Antifragile: Things That Gain from Disorder
Nassim Nicholas Taleb, the bestselling author of The Black Swan and one of the foremost thinkers of our time, reveals how to thrive in an uncertain world.
Just as human bones get stronger when subjected to stress and tension, and rumors or riots intensify when someone tries to repress them, many things in life benefit from stress, disorder, volatility, and turmoil. What Taleb has identified and calls “antifragile” is that category of things that not only gain from chaos but need it in order to survive and flourish.
In The Black Swan, Taleb showed us that highly improbable and unpredictable events underlie almost everything about our world. In Antifragile, Taleb stands uncertainty on its head, making it desirable, even necessary, and proposes that things be built in an antifragile manner. The antifragile is beyond the resilient or robust. The resilient resists shocks and stays the same; the antifragile gets better and better.
Furthermore, the antifragile is immune to prediction errors and protected from adverse events. Why is the city-state better than the nation-state, why is debt bad for you, and why is what we call “efficient” not efficient at all? Why do government responses and social policies protect the strong and hurt the weak? Why should you write your resignation letter before even starting on the job? How did the sinking of the Titanic save lives? The book spans innovation by trial and error, life decisions, politics, urban planning, war, personal finance, economic systems, and medicine. And throughout, in addition to the street wisdom of Fat Tony of Brooklyn, the voices and recipes of ancient wisdom, from Roman, Greek, Semitic, and medieval sources, are loud and clear.
Antifragile is a blueprint for living in a Black Swan world.
Erudite, witty, and iconoclastic, Taleb's message is revolutionary: The antifragile, and only the antifragile, will make it.
Praise for Antifragile
“Taleb takes on everything from the mistakes of modern architecture to the dangers of meddlesome doctors and how overrated formal education is. . . . An ambitious and thought-provoking read . . . highly entertaining.”—The Economist
“This is a bold, entertaining, clever book, richly crammed with insights, stories, fine phrases and intriguing asides. . . . I will have to read it again. And again.”—The Wall Street Journal
“[Taleb] writes as if he were the illegitimate spawn of David Hume and Rev. Bayes, with some DNA mixed in from Norbert Weiner and Laurence Sterne. . . . Taleb is writing original stuff—not only within the management space but for readers of any literature—and . . . you will learn more about more things from this book and be challenged in more ways than by any other book you have read this year. Trust me on this.”—Harvard Business Review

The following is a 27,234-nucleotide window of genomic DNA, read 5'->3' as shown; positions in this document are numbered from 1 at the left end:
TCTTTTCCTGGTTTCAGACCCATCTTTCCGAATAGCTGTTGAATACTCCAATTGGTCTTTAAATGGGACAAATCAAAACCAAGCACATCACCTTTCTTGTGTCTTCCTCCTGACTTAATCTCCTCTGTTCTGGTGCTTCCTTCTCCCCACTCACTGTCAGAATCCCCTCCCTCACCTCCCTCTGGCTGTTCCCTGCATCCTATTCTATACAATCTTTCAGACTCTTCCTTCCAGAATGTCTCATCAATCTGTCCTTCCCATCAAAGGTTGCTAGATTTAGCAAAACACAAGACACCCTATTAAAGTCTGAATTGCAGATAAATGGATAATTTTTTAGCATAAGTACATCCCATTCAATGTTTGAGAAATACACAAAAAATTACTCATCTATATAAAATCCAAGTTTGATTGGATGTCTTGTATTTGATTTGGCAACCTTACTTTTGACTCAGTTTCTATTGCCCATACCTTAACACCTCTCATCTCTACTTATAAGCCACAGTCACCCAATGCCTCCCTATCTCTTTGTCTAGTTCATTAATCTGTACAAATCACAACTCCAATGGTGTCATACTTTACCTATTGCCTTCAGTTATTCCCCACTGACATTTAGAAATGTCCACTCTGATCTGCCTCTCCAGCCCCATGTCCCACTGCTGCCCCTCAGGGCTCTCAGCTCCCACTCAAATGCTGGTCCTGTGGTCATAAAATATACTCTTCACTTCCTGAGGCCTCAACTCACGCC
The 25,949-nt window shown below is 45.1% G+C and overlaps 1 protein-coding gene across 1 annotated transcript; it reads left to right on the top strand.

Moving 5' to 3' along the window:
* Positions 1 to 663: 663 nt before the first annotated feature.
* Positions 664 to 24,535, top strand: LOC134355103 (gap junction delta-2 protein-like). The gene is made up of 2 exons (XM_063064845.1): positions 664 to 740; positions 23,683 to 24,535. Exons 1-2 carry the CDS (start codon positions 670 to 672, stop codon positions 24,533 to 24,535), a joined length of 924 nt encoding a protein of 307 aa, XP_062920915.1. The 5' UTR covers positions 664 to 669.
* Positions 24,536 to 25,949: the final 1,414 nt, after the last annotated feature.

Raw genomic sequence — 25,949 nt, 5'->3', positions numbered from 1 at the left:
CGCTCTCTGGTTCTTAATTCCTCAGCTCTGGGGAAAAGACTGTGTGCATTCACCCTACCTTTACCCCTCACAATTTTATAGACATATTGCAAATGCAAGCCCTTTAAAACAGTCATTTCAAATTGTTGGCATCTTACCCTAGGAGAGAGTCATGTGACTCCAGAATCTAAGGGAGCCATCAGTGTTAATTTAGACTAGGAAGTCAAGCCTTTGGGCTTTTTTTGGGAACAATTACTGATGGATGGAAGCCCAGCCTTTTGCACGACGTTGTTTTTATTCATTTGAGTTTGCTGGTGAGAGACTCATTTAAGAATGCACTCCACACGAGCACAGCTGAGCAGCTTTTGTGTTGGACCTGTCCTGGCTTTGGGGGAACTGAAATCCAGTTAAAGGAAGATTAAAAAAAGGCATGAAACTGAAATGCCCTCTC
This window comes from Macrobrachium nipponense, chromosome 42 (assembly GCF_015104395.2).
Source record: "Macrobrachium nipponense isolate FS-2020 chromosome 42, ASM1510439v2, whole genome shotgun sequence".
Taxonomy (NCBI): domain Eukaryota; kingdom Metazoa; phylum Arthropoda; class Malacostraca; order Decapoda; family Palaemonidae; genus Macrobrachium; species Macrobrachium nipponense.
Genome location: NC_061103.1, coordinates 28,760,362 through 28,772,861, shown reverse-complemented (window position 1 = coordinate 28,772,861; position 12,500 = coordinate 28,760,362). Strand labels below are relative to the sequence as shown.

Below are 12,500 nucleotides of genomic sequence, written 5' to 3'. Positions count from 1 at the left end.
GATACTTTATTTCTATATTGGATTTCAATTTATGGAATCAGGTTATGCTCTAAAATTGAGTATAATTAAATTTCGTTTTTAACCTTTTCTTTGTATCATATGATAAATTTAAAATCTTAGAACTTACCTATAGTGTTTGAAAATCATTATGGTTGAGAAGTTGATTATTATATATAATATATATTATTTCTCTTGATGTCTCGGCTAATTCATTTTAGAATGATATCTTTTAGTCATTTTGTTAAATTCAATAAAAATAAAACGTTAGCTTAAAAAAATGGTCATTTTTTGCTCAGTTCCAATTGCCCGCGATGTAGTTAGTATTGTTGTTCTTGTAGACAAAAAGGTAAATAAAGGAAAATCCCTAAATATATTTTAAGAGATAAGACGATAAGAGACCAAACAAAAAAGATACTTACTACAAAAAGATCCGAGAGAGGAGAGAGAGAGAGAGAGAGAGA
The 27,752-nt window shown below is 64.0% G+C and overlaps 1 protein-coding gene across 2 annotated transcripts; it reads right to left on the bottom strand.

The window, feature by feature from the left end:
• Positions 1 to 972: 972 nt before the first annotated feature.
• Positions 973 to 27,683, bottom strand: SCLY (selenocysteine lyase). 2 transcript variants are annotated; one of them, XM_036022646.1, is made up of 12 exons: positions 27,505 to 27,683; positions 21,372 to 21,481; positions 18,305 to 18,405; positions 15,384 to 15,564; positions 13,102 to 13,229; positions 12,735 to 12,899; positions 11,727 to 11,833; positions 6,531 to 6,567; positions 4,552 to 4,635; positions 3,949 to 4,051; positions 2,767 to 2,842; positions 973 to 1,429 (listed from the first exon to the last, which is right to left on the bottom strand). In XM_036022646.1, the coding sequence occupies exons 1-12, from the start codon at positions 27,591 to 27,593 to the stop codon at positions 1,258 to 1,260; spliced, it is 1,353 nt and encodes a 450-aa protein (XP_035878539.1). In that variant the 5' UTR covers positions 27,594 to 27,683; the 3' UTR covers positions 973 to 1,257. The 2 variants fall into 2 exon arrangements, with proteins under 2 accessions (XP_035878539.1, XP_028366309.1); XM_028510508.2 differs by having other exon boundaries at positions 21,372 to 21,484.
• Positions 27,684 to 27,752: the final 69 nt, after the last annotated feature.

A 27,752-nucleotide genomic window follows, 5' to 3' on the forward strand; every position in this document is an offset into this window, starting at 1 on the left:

“By far my favorite book among several good ones published in 2012. In addition to being an enjoyable and interesting read, Taleb's new book advances general understanding of how different systems operate, the great variation in how they respond to unthinkables, and how to make them more adaptable and agile. His systemic insights extend very well to company-specific operational issues—from ensuring that mistakes provide a learning process to the importance of ensuring sufficient transparency to the myriad of specific risk issues.”—Mohamed El-Erian, CEO of PIMCO, Bloomberg
What people are saying - Write a review
LibraryThing ReviewUser Review - hardlyhardy - www.librarything.com
What is the opposite of fragile? We might come up with words like strong, stable or robust, but professional contrarian Nassim Nicholas Taleb disagrees. If what is fragile weakens under pressure, then ... Read full review
LibraryThing ReviewUser Review - devilish2 - LibraryThing
I don't necessarily disagree with Taleb's arguments, but I completely disagree with his arrogant delivery. I started, got fed up with his attitude, then skimmed. Read full review
The Triad or A Map of the World and Things
THE ANTIFRAGILE AN INTRODUCTION
Overcompensation and Overreaction Everywhere
Chapter3 The Cat and the Washing Machine
What Kills Me Makes Others Stronger
MODERNITY AND THE DENIAL OF ANTIFRAGILITY
THE nonlineAR AND THENONLINEAR
The Philosophers Stone and Its Inverse
Chapter 20 Time and Fragility
Medicine Convexity and Opacity
To Live Long but Not Too Long
THE ETHICS OF FRAGILITY AND ANTIFRAGILITY
Fitting Ethics to a Profession
Tell Them I Love Some Randomness
Prediction as a Child of Modernity
A NONPREDICTIVE VIEW OF THE WORLD
Senecas Upside and Downside
Never Marry the RockStar 1 59
OPTIONALITY TECHNOLOGY AND
Lecturing Birds on How to Fly
The Ecological and the Ludic